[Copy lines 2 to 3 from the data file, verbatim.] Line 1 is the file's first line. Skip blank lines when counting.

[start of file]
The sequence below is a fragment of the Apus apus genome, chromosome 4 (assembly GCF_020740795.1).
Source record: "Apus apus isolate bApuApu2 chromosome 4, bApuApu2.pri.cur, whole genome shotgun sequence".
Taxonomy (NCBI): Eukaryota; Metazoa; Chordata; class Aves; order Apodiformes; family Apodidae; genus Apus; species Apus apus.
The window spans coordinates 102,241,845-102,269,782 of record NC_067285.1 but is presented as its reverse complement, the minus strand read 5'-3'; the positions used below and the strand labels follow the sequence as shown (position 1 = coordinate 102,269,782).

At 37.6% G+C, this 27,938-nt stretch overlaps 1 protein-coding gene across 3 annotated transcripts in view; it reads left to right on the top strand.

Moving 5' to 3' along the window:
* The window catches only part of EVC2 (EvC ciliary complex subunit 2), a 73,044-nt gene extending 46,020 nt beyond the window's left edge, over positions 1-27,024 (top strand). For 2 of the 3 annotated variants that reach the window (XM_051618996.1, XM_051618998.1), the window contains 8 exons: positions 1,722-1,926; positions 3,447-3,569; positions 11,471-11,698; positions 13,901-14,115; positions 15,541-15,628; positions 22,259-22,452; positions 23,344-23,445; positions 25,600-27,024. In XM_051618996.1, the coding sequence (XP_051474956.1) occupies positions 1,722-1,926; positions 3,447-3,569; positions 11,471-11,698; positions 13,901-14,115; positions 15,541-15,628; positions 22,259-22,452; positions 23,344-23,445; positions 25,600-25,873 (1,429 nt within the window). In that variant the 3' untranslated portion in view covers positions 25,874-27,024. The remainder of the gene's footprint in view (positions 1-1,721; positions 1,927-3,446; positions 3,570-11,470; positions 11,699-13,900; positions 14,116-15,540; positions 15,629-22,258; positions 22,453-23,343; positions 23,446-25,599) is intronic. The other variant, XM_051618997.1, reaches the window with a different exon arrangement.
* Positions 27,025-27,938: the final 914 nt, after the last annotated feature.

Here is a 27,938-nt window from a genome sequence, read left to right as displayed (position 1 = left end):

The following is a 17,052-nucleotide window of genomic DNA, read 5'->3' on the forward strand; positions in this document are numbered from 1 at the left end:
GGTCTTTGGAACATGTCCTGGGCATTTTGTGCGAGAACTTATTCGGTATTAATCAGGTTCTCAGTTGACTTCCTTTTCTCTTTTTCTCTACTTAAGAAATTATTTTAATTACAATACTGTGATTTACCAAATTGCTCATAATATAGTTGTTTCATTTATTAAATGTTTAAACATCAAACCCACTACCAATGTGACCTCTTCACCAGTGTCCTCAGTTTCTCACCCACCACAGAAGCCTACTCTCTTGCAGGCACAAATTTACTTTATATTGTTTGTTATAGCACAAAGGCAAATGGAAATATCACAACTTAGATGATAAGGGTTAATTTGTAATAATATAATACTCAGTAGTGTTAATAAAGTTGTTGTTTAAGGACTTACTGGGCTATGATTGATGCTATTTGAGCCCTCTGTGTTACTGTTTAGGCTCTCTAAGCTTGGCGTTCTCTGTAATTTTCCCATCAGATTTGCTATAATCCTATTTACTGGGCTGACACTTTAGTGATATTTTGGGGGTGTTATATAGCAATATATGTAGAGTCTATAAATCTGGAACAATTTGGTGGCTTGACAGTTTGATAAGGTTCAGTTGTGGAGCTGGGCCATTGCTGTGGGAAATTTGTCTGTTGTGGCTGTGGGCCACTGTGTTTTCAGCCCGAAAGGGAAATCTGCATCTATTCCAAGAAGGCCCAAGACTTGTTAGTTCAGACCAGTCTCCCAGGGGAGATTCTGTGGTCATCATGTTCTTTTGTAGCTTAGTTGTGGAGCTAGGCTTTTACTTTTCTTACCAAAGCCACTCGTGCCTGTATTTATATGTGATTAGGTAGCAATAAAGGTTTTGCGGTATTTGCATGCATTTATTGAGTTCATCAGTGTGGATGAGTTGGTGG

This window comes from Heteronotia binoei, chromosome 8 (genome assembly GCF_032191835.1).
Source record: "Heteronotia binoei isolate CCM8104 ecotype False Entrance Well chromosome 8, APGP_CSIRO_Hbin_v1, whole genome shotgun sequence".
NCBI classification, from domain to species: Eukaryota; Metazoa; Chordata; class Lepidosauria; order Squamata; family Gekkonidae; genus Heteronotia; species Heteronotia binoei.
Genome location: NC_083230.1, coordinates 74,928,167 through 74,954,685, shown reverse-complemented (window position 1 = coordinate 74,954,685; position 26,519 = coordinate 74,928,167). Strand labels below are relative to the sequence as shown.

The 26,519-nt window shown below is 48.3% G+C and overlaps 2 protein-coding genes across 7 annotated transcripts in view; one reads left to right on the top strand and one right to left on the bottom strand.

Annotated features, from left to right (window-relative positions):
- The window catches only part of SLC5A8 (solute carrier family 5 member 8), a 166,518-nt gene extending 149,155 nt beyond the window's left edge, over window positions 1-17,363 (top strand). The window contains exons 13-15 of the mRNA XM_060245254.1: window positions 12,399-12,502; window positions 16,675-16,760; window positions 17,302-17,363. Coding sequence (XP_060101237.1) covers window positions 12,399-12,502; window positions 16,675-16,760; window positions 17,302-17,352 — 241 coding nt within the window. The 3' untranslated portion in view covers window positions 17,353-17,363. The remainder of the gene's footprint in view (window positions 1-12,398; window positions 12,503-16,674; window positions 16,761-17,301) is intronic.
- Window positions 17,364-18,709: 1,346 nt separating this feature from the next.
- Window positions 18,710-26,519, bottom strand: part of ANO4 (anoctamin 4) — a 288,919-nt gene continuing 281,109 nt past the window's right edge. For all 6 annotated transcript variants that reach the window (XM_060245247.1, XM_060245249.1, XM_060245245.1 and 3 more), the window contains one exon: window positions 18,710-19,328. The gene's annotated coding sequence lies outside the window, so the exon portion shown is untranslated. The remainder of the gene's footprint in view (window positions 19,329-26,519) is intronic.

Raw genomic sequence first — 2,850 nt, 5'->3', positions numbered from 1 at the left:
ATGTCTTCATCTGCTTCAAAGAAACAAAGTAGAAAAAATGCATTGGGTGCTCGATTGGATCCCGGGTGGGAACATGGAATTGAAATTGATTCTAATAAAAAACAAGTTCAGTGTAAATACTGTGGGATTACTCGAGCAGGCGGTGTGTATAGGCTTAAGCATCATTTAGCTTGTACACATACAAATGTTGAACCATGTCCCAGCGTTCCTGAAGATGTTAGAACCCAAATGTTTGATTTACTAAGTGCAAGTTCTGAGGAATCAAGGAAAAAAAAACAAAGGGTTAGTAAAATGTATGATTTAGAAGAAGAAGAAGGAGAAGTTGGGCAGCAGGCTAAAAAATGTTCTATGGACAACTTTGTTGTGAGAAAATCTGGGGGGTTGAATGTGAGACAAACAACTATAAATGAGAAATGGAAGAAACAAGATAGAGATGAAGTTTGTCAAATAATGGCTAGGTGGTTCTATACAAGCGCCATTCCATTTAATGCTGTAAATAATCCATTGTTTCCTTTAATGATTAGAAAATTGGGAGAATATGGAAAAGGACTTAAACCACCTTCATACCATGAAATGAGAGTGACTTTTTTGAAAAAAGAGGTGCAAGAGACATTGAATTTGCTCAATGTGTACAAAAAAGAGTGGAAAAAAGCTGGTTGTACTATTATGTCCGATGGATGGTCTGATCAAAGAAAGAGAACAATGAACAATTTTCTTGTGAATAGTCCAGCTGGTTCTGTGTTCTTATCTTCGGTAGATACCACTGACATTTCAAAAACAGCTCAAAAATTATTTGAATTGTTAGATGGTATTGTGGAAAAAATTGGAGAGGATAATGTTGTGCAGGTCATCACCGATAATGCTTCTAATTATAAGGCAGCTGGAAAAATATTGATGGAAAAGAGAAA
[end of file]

Source record: "Apus apus isolate bApuApu2 chromosome 4, bApuApu2.pri.cur, whole genome shotgun sequence".
Taxonomy (NCBI): Eukaryota; Metazoa; Chordata; class Aves; order Apodiformes; family Apodidae; genus Apus; species Apus apus.